The sad state of Australian politics

I always thought that the purpose of a democratic political system was to give people choice. Unfortunately, that choice is grossly compromised when the two major parties are, in practise, eerily similar.

Here’s a quick check-list of party characteristics:

  1. No plans for any significant action in response to climate change
  2. Supports centralised Internet filtering with a secret blacklist
  3. Unwilling to pursue meaningful tax reform
  4. Supports mandatory detention and stricter immigration control
  5. Supports distortion of the real estate market to produce high housing prices
  6. Against the introduction of an R18+ rating for videogames
  7. Against equal marriage rights for all Australians
  8. Against free tertiary education
  9. Supports private health insurance
  10. Supports private primary, secondary, and tertiary education
  11. Supported invasion of Iraq and military action in Afghanistan
  12. Supported government funding of school chaplains
  13. Led by a devout Christian man (interesting, but not substantial)

Here are a few questions worth researching and considering:

  • Who privatised: Qantas, the Commonwealth Bank, Telstra, as well as many state electricity, gas, transport, and healthcare providers?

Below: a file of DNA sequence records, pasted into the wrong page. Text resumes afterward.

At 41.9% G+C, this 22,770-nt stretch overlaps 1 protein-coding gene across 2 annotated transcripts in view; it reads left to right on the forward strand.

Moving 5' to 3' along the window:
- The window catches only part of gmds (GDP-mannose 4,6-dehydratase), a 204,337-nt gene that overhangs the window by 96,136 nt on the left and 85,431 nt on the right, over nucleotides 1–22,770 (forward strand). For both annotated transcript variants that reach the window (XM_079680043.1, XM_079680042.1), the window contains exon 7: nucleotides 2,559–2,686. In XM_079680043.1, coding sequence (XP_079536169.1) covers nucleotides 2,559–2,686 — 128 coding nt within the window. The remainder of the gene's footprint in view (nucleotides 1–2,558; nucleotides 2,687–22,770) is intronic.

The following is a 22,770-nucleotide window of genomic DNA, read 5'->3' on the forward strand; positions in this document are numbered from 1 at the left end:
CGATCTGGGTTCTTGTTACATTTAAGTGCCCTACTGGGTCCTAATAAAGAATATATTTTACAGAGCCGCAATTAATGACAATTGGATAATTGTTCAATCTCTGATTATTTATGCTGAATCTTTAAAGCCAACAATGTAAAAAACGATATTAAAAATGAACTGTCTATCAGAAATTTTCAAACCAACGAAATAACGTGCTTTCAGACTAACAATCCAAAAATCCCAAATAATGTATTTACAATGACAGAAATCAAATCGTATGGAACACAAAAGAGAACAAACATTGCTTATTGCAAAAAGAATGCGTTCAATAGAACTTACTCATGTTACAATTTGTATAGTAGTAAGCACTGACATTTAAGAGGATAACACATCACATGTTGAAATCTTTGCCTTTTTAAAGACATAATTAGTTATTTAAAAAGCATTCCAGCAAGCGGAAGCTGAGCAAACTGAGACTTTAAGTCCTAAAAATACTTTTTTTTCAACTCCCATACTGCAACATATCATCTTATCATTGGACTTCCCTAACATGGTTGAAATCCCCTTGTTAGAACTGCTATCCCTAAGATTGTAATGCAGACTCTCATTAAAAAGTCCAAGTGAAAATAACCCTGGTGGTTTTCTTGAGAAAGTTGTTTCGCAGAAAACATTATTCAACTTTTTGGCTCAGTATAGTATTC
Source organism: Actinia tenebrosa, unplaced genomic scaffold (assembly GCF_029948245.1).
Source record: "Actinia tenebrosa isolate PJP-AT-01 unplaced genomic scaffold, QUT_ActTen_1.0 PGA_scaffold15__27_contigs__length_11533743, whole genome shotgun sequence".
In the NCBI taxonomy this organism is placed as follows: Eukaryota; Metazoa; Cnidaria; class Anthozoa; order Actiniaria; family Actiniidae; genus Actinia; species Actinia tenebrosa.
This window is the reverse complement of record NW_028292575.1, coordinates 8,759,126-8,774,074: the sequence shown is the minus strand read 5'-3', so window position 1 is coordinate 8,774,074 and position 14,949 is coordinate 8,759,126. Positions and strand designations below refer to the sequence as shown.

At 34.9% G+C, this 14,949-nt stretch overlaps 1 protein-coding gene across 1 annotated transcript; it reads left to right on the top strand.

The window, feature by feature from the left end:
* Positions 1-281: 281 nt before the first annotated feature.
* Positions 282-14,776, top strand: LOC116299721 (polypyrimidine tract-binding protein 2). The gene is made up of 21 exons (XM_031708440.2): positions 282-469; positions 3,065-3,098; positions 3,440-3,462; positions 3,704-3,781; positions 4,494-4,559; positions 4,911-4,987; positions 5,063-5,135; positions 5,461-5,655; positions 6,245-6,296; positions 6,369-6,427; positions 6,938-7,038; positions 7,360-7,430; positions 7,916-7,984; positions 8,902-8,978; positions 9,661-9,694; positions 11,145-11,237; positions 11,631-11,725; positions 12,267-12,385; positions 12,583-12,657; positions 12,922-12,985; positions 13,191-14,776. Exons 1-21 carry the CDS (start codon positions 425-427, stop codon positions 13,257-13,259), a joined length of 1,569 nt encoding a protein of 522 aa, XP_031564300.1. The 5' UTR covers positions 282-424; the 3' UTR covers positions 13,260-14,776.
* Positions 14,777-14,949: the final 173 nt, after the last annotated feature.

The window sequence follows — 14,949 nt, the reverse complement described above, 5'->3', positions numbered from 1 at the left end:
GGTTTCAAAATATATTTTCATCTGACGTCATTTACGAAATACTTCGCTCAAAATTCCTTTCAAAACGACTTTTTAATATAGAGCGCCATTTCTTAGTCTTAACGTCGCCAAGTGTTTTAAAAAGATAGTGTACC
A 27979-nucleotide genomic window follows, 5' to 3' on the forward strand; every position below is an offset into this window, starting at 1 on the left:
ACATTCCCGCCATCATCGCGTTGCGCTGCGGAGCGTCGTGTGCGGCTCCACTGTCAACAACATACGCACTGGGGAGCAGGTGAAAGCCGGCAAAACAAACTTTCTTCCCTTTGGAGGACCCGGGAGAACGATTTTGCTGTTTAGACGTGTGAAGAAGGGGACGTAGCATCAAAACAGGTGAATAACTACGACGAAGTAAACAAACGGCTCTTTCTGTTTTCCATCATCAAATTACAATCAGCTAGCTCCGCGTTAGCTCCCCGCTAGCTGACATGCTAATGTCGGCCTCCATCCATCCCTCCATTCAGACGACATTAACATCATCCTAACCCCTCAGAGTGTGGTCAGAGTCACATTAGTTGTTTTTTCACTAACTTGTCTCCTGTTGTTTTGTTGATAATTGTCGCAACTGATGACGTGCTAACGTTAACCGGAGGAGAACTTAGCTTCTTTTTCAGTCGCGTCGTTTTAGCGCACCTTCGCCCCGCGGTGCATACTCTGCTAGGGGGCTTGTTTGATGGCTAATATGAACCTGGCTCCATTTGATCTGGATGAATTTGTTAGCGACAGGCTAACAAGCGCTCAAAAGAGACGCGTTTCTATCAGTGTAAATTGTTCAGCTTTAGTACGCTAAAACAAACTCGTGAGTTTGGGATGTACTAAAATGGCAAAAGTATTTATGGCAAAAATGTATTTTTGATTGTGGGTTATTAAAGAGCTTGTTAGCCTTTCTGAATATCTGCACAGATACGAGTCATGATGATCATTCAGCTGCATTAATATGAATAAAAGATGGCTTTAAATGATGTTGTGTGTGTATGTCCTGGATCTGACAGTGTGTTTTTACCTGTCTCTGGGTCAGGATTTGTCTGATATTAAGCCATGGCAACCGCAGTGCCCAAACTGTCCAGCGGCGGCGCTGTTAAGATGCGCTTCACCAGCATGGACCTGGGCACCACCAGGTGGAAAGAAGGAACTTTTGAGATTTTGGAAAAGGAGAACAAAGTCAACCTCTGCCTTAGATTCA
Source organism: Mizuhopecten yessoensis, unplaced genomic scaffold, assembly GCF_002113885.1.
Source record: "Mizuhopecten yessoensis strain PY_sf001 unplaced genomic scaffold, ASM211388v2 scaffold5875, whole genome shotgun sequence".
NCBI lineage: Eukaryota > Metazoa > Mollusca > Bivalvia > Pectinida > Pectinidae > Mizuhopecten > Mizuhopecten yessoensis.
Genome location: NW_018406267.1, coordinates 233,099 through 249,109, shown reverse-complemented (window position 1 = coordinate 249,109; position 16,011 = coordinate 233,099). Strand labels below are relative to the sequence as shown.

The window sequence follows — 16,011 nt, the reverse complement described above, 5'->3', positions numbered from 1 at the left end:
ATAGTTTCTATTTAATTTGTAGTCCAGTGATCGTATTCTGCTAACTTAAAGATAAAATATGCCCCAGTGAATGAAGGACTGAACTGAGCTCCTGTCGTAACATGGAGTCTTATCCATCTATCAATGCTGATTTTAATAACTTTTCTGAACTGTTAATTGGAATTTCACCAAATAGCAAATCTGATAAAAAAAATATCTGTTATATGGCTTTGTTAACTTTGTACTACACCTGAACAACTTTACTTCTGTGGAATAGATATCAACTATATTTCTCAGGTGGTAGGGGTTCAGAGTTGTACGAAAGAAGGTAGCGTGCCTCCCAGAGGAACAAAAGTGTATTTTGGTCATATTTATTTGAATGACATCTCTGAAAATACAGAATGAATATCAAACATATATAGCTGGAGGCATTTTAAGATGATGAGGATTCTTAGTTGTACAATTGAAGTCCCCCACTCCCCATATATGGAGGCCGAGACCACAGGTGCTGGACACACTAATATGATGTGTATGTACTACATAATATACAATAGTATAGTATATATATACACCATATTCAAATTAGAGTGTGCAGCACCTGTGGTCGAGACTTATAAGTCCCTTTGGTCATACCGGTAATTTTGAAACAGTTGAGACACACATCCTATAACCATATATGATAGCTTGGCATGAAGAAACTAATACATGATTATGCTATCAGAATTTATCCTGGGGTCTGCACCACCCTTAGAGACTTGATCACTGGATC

• Who introduced: HECS, Negative Gearing, the Capital Gains Tax exemption for one’s primary residence, the First Home Owners Grant, the First Home Owners Grant Boost?

I find the situation immensely disappointing. Particularly given that there are apparently substantial philosophical differences between the parties. (Why are these rarely reflected in their actions and legislation?)

Maybe things would be different if the parties each had leaders (and politicians) who were more true to their party’s core values, willing to stand their ground, and capable of implementing corresponding initiatives.

1 thought on “The sad state of Australian politics”

Leave a Reply

Your email address will not be published. Required fields are marked *